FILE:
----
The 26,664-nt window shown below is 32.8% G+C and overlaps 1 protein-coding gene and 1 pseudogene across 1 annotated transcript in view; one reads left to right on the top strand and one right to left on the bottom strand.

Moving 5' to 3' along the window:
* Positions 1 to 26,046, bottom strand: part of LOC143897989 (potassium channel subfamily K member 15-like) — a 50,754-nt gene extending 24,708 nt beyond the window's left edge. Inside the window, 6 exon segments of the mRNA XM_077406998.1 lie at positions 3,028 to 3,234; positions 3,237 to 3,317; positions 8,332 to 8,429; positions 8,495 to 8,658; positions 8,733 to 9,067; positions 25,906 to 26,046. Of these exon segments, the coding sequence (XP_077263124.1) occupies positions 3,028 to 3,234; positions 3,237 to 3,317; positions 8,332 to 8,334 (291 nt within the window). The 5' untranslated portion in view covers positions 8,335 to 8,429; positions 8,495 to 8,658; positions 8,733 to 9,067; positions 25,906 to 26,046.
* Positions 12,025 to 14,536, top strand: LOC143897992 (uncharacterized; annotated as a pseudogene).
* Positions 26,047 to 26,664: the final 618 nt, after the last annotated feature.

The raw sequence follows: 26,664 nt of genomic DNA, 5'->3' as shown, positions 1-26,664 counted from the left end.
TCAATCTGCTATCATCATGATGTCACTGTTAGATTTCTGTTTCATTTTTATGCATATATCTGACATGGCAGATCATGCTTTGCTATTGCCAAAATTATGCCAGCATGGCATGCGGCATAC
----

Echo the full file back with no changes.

The 26,664-nt window shown below is 32.8% G+C and overlaps 1 protein-coding gene and 1 pseudogene across 1 annotated transcript in view; one reads left to right on the top strand and one right to left on the bottom strand.

Moving 5' to 3' along the window:
* Positions 1 to 26,046, bottom strand: part of LOC143897989 (potassium channel subfamily K member 15-like) — a 50,754-nt gene extending 24,708 nt beyond the window's left edge. Inside the window, 6 exon segments of the mRNA XM_077406998.1 lie at positions 3,028 to 3,234; positions 3,237 to 3,317; positions 8,332 to 8,429; positions 8,495 to 8,658; positions 8,733 to 9,067; positions 25,906 to 26,046. Of these exon segments, the coding sequence (XP_077263124.1) occupies positions 3,028 to 3,234; positions 3,237 to 3,317; positions 8,332 to 8,334 (291 nt within the window). The 5' untranslated portion in view covers positions 8,335 to 8,429; positions 8,495 to 8,658; positions 8,733 to 9,067; positions 25,906 to 26,046.
* Positions 12,025 to 14,536, top strand: LOC143897992 (uncharacterized; annotated as a pseudogene).
* Positions 26,047 to 26,664: the final 618 nt, after the last annotated feature.

The raw sequence follows: 26,664 nt of genomic DNA, 5'->3' as shown, positions 1-26,664 counted from the left end.
TCAATCTGCTATCATCATGATGTCACTGTTAGATTTCTGTTTCATTTTTATGCATATATCTGACATGGCAGATCATGCTTTGCTATTGCCAAAATTATGCCAGCATGGCATGCGGCATAC